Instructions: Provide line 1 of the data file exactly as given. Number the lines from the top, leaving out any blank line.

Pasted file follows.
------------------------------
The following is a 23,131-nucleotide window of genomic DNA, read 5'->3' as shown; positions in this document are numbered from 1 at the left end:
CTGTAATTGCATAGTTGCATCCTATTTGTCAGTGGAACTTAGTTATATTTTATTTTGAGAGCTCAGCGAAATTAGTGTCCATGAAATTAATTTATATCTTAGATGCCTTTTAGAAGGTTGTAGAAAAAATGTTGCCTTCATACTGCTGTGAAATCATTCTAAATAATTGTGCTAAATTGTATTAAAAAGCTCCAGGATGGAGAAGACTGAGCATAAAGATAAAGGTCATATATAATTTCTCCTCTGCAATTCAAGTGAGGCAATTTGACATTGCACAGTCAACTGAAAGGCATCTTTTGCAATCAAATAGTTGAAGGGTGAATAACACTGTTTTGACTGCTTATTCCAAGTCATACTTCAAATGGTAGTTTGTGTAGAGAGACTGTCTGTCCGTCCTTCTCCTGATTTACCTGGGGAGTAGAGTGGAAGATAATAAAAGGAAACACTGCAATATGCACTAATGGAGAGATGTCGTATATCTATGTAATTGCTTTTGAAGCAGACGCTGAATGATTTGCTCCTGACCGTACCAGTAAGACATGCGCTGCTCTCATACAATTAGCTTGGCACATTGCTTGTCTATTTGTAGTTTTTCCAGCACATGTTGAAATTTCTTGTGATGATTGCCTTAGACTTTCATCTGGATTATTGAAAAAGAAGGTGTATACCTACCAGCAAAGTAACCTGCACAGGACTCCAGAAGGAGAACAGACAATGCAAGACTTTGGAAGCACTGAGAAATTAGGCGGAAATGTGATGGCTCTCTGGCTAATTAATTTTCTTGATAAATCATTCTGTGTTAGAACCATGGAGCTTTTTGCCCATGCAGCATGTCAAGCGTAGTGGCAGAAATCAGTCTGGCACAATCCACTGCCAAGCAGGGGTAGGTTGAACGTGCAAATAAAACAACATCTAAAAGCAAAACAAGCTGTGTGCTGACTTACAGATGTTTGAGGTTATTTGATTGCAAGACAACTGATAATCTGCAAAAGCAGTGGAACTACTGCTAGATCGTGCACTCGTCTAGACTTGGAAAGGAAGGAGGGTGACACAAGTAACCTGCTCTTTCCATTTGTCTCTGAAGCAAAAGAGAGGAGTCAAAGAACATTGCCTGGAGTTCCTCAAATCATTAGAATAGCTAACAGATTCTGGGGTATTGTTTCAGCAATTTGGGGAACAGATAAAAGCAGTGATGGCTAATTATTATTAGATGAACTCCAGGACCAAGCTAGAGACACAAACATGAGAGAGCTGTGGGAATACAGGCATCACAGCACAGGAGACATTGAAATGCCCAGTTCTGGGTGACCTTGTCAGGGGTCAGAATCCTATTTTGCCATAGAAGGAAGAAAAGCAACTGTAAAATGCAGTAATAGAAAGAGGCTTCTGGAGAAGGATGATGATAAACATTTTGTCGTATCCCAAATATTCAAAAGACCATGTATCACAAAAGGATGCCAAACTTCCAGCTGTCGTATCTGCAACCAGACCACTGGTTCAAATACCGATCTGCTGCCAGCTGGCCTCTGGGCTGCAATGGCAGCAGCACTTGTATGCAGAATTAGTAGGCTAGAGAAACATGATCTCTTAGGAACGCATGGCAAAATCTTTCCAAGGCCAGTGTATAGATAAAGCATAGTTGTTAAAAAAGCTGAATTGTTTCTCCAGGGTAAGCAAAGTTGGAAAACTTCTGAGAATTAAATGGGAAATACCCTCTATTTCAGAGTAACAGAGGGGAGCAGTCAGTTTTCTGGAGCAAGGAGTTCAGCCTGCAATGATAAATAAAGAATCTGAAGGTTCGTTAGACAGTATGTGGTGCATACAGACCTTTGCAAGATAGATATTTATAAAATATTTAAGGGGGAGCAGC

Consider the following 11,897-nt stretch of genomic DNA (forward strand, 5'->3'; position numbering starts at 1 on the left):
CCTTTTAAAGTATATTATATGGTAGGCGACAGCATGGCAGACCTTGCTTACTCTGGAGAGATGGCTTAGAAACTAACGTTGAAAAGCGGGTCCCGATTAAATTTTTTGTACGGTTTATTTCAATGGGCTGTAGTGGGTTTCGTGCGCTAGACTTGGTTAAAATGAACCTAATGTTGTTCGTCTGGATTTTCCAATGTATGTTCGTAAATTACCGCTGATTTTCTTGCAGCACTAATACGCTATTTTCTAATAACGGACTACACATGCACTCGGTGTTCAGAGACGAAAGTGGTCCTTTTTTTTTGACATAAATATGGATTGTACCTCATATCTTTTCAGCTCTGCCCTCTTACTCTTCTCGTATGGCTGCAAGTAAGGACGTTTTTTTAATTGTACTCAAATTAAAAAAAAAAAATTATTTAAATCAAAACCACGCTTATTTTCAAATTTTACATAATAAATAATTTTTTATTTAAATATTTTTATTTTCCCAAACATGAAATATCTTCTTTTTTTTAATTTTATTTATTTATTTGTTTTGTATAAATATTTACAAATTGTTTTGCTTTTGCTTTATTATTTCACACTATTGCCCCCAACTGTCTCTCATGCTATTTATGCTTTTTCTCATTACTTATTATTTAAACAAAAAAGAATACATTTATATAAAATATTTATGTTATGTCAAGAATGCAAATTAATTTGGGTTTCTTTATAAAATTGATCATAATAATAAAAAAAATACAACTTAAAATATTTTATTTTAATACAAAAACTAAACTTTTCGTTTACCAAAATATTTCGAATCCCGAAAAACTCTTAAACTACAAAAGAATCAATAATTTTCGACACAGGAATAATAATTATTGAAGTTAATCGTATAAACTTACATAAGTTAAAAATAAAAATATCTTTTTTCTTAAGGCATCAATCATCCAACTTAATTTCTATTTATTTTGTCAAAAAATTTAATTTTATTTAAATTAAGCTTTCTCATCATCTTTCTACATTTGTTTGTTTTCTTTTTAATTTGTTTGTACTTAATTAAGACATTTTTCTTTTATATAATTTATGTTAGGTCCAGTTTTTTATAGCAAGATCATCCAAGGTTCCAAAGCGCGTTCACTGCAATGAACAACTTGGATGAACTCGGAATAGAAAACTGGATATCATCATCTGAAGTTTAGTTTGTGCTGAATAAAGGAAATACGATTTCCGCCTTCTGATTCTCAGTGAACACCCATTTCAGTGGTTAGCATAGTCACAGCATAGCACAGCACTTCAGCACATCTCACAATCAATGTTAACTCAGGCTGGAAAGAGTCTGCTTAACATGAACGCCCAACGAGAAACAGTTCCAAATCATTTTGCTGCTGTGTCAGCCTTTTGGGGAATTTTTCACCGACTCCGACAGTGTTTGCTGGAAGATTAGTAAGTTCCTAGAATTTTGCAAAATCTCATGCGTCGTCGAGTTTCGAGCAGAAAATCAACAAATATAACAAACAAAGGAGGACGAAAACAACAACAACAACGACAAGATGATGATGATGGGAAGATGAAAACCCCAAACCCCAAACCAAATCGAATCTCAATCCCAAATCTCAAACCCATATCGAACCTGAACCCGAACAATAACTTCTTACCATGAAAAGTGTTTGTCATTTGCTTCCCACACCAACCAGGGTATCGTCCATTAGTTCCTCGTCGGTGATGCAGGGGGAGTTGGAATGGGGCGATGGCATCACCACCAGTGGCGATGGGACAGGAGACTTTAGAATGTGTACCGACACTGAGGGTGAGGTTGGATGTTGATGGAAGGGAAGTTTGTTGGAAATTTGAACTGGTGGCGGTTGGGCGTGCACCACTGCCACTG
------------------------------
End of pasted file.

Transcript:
The following is a 23,131-nucleotide window of genomic DNA, read 5'->3' as shown; positions in this document are numbered from 1 at the left end: